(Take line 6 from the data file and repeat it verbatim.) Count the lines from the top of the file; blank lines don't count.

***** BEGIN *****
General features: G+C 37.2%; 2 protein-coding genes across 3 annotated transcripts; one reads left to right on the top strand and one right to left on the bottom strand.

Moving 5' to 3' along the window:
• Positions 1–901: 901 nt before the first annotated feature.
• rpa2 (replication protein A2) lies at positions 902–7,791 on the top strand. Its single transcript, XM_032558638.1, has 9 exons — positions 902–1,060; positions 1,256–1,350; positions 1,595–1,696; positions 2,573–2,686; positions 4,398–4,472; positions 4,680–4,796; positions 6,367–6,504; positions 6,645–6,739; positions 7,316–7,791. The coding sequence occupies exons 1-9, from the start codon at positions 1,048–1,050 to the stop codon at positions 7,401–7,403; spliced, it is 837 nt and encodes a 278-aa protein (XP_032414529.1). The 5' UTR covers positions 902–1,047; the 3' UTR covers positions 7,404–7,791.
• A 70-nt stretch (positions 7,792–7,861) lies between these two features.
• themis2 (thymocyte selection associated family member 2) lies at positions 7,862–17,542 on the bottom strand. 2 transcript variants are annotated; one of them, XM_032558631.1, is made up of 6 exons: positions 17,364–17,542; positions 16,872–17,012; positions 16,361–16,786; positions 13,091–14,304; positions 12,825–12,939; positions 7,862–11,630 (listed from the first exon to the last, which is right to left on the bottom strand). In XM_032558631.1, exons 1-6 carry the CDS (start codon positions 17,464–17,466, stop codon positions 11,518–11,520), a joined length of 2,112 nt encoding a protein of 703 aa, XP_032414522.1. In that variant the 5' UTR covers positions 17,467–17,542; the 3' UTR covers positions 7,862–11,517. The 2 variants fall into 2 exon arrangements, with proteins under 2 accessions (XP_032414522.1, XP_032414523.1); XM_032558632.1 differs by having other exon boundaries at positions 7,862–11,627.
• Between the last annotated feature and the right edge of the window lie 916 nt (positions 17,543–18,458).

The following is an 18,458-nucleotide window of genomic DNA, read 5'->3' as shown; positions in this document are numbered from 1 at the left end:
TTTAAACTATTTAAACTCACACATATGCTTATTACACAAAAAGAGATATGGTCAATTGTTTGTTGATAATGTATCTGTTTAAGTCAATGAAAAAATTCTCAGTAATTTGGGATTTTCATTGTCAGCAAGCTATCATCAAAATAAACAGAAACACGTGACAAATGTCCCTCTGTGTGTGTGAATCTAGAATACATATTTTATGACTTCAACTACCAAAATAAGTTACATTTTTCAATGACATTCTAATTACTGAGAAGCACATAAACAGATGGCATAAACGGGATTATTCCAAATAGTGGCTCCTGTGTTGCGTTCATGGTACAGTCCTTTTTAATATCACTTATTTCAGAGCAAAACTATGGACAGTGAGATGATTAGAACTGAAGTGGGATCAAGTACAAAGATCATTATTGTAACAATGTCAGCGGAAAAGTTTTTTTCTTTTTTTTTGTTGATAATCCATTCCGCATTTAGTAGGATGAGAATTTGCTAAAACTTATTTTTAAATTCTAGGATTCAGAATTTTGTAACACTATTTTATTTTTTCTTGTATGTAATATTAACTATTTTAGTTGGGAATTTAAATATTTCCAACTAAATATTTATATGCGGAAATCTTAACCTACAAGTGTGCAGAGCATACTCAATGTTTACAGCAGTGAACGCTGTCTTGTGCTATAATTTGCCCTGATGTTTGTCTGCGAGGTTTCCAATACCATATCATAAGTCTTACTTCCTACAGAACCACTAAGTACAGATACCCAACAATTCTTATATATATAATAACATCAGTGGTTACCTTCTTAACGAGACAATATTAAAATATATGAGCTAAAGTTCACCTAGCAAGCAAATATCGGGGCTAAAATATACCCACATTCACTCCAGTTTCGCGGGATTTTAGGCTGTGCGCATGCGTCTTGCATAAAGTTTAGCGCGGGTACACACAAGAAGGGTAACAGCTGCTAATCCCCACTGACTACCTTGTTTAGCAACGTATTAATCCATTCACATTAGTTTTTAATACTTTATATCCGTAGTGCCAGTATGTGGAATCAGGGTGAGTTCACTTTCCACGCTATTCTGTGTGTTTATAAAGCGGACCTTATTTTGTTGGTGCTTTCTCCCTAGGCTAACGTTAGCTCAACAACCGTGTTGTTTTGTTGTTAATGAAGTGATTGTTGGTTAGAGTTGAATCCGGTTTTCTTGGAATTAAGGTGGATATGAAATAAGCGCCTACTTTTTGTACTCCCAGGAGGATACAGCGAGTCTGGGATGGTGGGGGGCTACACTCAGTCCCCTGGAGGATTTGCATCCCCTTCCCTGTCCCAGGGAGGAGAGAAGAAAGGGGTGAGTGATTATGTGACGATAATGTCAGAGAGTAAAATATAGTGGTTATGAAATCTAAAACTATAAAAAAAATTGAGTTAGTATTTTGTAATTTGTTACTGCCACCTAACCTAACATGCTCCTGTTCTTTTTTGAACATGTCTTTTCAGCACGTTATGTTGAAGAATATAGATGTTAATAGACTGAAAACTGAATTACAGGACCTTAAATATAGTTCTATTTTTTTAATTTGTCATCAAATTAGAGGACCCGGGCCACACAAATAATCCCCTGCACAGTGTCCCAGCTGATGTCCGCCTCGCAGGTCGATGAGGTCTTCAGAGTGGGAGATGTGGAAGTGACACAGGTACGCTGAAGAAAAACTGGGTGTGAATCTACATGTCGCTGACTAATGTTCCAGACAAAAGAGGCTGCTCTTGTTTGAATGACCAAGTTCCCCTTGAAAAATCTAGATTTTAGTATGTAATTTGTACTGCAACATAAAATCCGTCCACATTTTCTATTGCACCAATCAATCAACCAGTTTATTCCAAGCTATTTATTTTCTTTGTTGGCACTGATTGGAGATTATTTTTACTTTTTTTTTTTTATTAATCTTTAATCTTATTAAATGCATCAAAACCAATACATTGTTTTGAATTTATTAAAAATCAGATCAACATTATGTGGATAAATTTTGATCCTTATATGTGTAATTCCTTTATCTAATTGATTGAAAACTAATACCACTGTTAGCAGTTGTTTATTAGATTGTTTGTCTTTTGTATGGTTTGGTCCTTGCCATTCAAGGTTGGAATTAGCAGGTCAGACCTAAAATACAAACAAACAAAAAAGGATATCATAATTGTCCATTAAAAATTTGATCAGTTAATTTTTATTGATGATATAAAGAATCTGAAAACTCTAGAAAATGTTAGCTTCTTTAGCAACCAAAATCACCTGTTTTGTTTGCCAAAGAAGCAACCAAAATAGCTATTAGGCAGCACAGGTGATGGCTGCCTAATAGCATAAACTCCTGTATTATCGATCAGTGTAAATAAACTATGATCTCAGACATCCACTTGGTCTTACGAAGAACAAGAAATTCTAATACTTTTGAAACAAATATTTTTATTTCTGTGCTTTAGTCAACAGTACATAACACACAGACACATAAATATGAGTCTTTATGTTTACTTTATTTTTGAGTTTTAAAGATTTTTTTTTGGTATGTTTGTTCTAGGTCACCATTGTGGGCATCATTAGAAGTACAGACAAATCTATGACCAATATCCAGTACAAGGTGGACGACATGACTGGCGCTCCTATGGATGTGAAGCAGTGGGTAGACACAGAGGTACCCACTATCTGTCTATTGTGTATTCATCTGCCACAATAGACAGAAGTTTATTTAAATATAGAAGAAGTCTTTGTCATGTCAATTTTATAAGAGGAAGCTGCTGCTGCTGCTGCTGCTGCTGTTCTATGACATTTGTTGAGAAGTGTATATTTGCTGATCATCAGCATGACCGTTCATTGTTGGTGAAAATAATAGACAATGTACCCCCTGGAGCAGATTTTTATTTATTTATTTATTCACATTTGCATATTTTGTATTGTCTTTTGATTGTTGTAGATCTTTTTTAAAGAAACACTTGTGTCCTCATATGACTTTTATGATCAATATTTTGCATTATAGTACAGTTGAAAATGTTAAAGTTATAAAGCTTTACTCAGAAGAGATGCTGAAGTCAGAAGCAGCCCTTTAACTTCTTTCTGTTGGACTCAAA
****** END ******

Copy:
• themis2 (thymocyte selection associated family member 2) lies at positions 7,862–17,542 on the bottom strand. 2 transcript variants are annotated; one of them, XM_032558631.1, is made up of 6 exons: positions 17,364–17,542; positions 16,872–17,012; positions 16,361–16,786; positions 13,091–14,304; positions 12,825–12,939; positions 7,862–11,630 (listed from the first exon to the last, which is right to left on the bottom strand). In XM_032558631.1, exons 1-6 carry the CDS (start codon positions 17,464–17,466, stop codon positions 11,518–11,520), a joined length of 2,112 nt encoding a protein of 703 aa, XP_032414522.1. In that variant the 5' UTR covers positions 17,467–17,542; the 3' UTR covers positions 7,862–11,517. The 2 variants fall into 2 exon arrangements, with proteins under 2 accessions (XP_032414522.1, XP_032414523.1); XM_032558632.1 differs by having other exon boundaries at positions 7,862–11,627.